Vascular Plants of North Carolina
Account for Upland Redbay - Tamala borbonia [= Persea borbonia]   (Linnaeus) Rafinesque
Members of Lauraceae:
Members of Tamala with account distribution info or public map:
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Section 4 » Family Lauraceae
Author(Linnaeus) Rafinesque
DistributionCoastal counties only, ranging from Hyde (LeBlond report from Ocracoke Island) to Brunswick, and possibly inland to Columbus County. Though the BONAP map and the NC NHP database contain records north to Currituck County and inland to Washington and Lenoir counties, Weakley (2018) says it ranges legitimately north only to Carteret County, with reports north of NC apparently in error, based on "less hairy plants of Tamala palustris". At any rate, there are quite a few additional counties listed for it in the SERNEC collections and the NC NHP database, but which are of questionable identification. In NC it occurs primarily on barrier islands.

This is a Southern species, ranging north only to coastal NC, and south to southern FL. It ranges west to central TX.
AbundanceGenerally uncommon within a mile of the coast, and rare farther inland. This is an NC Watch List species.
HabitatThis is an upland species growing on sandy soil on barrier islands and near the coast. It can occur on sandy ridges, drier portions of maritime forests, and low dunes.
PhenologyBlooms in May and June, and fruits in September and October.
IdentificationThis is a somewhat small evergreen tree, growing to about 30-35 feet tall, rarely taller. It has narrowly elliptic to oblanceolate, alternate leaves with entire margins, reaching about 4 inches long. The leaves are somewhat silky (pale) below with some hairs appressed to the surface, and not densely hairy along the veins. The twigs tend to be rather smooth and nearly glabrous. Also, the fruiting stalks (peduncles) tend to be only 1 inch long or less. You must distinguish this species with great care, as it is closely related to and easily confused with the much more common and widespread T. palustris, with which it has often been lumped. This latter species has leaves slightly larger and more acute at the tip, somewhat rusty below, at least along the veins (owing to many spreading rusty hairs), and much longer fruiting stalks (1.5-2 inches long). Tamala palustris grows mainly in wetlands or more mesic soil, whereas T. borbonia grows on sandier soil. Be careful in your identification of this species, as specimens have been misidentified, and it is clearly a scarce species in NC.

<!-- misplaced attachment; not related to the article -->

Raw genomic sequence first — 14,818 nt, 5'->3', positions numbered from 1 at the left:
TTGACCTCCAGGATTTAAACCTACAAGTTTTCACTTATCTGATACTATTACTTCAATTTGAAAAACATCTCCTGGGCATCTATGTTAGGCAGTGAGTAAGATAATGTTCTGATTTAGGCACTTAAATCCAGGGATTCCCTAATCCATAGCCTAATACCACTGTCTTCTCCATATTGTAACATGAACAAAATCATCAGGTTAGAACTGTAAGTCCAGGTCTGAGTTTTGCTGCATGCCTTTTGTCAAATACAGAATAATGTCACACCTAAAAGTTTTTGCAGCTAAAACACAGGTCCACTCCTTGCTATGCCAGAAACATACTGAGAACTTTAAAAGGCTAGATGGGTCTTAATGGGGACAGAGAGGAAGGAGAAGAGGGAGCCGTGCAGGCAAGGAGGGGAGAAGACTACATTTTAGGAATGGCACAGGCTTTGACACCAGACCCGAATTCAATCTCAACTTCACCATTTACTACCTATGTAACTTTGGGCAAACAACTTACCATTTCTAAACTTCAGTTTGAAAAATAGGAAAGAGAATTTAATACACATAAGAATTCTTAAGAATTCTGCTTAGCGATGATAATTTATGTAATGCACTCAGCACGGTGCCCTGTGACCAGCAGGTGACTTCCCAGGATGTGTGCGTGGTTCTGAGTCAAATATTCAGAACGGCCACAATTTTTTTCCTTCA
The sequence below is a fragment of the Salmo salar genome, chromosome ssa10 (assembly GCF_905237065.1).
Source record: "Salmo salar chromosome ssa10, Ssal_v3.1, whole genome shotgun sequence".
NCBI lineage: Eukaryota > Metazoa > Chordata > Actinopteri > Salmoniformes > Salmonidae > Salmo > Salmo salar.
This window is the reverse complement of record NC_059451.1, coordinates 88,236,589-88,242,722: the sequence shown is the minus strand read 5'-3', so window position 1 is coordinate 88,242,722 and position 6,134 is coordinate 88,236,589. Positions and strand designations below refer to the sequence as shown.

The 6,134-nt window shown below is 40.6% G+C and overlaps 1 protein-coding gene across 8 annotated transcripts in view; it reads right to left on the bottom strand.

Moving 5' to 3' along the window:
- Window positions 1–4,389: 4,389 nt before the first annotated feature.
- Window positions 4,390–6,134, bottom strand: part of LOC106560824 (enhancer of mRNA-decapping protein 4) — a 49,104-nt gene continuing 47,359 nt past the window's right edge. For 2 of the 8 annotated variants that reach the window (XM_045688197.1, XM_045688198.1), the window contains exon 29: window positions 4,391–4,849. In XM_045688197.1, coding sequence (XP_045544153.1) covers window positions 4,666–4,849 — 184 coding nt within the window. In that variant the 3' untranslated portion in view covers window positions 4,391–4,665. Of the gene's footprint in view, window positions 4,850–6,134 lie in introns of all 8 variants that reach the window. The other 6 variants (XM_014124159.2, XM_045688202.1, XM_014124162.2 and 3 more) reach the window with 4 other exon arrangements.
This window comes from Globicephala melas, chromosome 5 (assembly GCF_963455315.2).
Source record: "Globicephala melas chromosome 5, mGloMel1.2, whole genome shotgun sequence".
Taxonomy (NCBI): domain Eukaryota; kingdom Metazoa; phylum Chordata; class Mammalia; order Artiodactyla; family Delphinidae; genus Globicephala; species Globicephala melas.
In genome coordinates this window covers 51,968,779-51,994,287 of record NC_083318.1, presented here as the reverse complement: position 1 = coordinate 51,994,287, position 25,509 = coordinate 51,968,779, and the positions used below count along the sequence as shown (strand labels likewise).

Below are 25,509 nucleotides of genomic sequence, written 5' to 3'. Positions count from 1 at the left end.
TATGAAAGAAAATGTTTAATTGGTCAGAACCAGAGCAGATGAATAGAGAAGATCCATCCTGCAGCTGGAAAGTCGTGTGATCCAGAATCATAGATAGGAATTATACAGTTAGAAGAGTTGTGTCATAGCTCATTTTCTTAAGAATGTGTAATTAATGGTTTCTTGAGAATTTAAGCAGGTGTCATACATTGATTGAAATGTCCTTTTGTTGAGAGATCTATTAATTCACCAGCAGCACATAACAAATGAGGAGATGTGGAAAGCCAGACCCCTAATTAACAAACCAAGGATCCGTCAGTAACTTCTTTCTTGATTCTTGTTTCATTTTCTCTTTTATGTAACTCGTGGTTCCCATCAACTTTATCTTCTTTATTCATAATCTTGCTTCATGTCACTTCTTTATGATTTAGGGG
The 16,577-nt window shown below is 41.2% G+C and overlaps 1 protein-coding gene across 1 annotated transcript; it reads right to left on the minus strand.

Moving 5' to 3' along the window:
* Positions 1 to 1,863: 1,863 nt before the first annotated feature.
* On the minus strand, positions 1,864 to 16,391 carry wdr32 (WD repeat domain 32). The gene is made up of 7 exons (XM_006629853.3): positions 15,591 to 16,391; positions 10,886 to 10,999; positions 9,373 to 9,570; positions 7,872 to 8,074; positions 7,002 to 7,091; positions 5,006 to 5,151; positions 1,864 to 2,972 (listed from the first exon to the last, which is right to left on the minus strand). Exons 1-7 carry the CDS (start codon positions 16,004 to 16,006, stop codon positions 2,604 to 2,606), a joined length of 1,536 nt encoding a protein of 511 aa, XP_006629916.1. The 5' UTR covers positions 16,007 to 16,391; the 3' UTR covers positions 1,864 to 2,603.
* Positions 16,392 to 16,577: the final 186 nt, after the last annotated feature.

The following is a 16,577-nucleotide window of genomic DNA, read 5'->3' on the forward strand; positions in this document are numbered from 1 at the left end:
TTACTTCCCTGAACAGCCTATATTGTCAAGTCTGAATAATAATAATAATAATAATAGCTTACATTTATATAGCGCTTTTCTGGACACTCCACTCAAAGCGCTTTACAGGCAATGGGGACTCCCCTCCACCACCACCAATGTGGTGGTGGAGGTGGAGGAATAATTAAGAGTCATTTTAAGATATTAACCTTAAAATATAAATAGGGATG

Taxonomic CommentsA paper in 2020 by Song et al. has moved the Persea species to the genus Tamala, which is followed by Weakley (2022). This species has generally been lumped within P. palustris until fairly recently. Interestingly, that single species was often named as P. borbonia, such as by RAB (1968). Thankfully, essentially all recent references list both species, with P. palustris being the typical and more familiar species, occurring throughout much of the Atlantic and Gulf Coastal Plains, leaving P. borbonia
Other Common Name(s)Red Bay or Redbay (with Swamp Bay used for T. palustris), Scrub Bay. Very few references actually use Upland Redbay, and most use Red Bay or Redbay. However, many of these use these last two names also for T. palustris; also, the generic name for the genus Tamala is “Redbay” as well. There is simply too much confusion to use Redbay as the common name for either species.
State RankS2
Global RankG5
State StatusW7
US Status
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